The Oldsmobile Cutlass Supreme, Honda Accord, and Chevy Cavalier were top sellers for the average middle-class driver. If you made it big on Wall Street and were living the 80’s dream, you might be able to score a Porsche 969, Ferrari 288 GTO, or even a Delorean.
1980 TV Habits
TV viewership spiked in the 1980s. For example, in the 1983/84 season, households spent an average of seven hours and 8 minutes of viewing time.
Television offered more options than ever before in the 80s as cable services expanded to cover more and more households. With so many choices, families often invested in more than one television for the home to avoid arguments over who controlled the remote.
Who Were The Top Advertisers?
1980 TV ads had a ton of competition. People spent a lot of time in front of it. With that said, there were a few frontrunners in the advertising industry.
Hasbro and Toymakers
For years, advertisers knew that the way to a parent’s pocketbook was through their kids’ hearts, and in the 80s, they really ramped up the ads aimed at little ones. Companies like Hasbro, Playskool, and Fisher-Price filled the airwaves with bold, fun commercials that made kids’ eyes light up. Many remember the ads for Barbie, Kid Sister, and My Buddy dolls.
Folgers and Maxwell House
The 80s was a high-energy era. People were always on the move, hustling to succeed. It’s no wonder that coffee brands Folgers and Maxwell House ran frequent ads.
Folgers’ “Peter Comes Home” commercial was a holiday tearjerker that featured a young man coming home for the holidays to a house full of love and, of course, delicious coffee.
Maxwell House’s (via parent company General Foods) introduced us to two women recounting their trip to France (and their cute waiter Jean Luc) over a cup of General Foods International Coffee.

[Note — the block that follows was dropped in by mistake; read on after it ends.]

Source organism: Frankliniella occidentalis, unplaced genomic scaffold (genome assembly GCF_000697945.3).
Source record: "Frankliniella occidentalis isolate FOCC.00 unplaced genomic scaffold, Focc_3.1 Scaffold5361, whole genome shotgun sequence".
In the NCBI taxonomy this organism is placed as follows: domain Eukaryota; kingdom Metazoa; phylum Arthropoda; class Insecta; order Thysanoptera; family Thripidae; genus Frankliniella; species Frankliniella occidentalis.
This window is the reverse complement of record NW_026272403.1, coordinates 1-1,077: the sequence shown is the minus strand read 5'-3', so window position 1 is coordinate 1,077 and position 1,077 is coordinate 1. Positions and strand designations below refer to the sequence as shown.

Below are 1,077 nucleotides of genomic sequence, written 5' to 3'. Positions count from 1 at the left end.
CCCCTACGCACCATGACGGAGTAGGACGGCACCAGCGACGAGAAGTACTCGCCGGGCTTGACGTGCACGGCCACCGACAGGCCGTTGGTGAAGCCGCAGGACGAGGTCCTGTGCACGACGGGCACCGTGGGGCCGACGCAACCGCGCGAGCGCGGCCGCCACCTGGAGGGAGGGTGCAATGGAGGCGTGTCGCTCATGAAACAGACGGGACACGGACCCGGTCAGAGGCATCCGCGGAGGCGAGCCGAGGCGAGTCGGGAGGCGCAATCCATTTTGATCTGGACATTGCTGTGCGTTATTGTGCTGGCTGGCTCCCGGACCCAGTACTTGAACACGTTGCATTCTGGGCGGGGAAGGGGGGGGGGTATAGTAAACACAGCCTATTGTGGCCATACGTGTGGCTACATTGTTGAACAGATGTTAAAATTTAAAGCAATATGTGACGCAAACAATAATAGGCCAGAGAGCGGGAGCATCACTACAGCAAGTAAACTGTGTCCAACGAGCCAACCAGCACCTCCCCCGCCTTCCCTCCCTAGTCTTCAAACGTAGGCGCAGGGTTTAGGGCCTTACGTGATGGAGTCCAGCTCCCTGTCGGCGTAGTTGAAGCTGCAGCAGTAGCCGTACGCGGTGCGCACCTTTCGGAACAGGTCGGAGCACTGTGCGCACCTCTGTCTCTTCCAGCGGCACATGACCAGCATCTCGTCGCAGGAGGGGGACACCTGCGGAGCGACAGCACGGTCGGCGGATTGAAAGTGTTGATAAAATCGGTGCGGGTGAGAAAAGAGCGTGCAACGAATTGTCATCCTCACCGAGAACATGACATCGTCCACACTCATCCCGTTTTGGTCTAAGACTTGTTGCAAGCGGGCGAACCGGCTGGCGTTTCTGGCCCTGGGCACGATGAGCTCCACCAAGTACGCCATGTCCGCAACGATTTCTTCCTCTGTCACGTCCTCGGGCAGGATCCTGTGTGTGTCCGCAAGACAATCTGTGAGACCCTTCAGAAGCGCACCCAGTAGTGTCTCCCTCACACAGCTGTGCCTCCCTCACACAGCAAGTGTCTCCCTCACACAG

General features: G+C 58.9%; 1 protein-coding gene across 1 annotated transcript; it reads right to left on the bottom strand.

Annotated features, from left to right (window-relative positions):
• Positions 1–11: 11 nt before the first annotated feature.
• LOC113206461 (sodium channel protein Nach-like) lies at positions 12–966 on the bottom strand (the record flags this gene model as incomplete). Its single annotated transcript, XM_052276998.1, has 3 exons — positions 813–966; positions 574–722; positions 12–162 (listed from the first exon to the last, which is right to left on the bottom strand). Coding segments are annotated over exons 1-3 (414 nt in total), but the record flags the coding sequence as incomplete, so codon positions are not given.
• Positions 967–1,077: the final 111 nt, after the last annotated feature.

Wendy’s and Fast Food
In a similar vein, fast food companies thrived during the 1980s. People were often in a hurry and wanted quick, tasty meal solutions. While both McDonald’s and Burger King had some memorable ads, Wendy’s came from behind to win with the iconic “Where’s the beef?” tagline. The catchphrase went viral, making the ad that featured two little old ladies one of the best-known of all time.
The so-called Cola Wars were raging in the 80s, with Coke and Pepsi going head to head to see which one came out on top. Both these companies poured millions of dollars into creating indelibly memorable advertisements for their products.
The Pepsi Generation ad starring Michael Jackson was one of the decade’s most prominent commercials and one of the most iconic ads of all time. The first seconds focus on a group of kids mimicking Jackson’s dance moves on a city street. Soon, Jackson himself shows up to dance with them.
The commercial featured a young Alfonso Ribiero, who would eventually play Carlton on the Fresh Prince of Bel Air. Ribiero was a talented dancer as a child, and appearing in that ad greatly helped further his career.
Popular Eighties Inventions Ads
The 80s gave life to quite a few innovations, from technology to food and more.
For those younger than Generation X, it’s probably hard to imagine the world without chicken McNuggets, but the crispy, tasty treats debuted in 1981. In light of emerging trends in diet and lifestyles, McDonald’s decided they wanted to give their customers more alternatives to red meat.